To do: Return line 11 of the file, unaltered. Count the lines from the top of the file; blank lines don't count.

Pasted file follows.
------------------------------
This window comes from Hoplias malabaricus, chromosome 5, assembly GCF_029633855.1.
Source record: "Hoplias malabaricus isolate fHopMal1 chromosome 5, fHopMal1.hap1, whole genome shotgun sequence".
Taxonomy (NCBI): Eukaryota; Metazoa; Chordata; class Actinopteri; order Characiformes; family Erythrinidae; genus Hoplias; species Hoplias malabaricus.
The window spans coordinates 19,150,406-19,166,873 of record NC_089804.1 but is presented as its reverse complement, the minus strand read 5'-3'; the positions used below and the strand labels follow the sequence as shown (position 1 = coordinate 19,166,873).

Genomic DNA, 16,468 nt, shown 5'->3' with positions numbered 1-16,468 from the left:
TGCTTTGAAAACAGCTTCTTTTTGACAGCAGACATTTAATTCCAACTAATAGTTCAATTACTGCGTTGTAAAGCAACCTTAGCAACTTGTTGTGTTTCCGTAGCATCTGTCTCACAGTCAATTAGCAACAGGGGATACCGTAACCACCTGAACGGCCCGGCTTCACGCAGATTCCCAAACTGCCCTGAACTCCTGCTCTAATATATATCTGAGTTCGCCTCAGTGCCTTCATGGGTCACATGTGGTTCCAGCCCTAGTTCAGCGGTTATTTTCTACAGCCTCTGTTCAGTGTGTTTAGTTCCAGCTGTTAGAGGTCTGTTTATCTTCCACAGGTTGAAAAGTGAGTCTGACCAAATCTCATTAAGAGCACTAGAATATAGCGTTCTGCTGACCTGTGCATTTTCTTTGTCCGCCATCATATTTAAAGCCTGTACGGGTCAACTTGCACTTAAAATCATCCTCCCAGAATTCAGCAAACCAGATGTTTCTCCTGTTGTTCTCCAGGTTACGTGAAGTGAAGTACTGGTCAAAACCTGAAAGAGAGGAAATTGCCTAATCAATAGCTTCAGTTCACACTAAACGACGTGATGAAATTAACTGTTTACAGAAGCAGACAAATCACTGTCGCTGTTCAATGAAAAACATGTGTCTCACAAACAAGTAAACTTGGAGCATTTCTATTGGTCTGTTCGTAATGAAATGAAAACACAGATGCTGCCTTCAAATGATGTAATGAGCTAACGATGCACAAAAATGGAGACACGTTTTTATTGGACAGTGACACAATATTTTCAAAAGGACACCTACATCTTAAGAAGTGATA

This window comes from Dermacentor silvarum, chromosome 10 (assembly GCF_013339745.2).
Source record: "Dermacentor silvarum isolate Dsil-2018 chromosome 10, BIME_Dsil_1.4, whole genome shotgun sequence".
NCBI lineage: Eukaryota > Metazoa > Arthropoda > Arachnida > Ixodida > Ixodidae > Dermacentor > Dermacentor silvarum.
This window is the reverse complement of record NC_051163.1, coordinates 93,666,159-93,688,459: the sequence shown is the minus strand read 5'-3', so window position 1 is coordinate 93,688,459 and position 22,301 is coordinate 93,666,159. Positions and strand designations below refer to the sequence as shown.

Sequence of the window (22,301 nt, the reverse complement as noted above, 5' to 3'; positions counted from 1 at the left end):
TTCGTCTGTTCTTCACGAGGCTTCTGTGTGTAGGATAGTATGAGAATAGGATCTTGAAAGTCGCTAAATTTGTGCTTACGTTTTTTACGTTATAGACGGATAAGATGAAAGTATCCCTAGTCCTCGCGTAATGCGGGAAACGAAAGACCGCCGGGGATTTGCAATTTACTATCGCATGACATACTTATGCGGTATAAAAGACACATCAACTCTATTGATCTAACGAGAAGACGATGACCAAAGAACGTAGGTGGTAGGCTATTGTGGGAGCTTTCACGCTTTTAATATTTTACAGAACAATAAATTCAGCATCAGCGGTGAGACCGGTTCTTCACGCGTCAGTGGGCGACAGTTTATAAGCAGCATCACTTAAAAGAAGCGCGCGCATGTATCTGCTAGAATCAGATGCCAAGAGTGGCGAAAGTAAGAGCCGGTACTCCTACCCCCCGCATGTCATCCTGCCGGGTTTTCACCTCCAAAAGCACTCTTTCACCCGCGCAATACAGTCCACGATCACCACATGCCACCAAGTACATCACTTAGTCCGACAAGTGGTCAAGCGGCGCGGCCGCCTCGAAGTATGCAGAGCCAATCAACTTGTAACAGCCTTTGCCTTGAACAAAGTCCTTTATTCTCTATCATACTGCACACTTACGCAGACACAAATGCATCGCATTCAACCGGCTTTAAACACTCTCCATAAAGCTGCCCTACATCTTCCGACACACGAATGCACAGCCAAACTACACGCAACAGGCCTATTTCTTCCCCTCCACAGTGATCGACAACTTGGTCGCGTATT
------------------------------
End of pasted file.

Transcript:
Sequence of the window (22,301 nt, the reverse complement as noted above, 5' to 3'; positions counted from 1 at the left end):